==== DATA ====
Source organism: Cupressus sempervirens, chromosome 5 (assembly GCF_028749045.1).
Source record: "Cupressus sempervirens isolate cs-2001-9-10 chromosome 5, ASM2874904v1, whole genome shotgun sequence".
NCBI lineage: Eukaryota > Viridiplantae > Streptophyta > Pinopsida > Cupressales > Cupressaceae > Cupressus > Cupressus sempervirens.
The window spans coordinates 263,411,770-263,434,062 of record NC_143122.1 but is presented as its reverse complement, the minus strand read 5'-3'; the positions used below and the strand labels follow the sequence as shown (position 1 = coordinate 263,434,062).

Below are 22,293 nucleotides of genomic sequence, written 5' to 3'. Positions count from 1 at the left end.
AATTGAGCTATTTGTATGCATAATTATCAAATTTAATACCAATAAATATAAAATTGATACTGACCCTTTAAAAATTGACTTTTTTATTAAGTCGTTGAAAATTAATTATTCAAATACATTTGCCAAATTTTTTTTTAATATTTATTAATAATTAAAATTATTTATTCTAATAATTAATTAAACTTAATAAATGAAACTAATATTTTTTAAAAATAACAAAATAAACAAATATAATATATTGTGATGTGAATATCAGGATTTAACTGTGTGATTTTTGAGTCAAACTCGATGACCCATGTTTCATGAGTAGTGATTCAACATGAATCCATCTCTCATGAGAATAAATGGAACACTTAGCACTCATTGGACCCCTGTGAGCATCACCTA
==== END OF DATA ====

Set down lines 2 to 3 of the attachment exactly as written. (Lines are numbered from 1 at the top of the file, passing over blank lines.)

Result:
Source record: "Cupressus sempervirens isolate cs-2001-9-10 chromosome 5, ASM2874904v1, whole genome shotgun sequence".
NCBI lineage: Eukaryota > Viridiplantae > Streptophyta > Pinopsida > Cupressales > Cupressaceae > Cupressus > Cupressus sempervirens.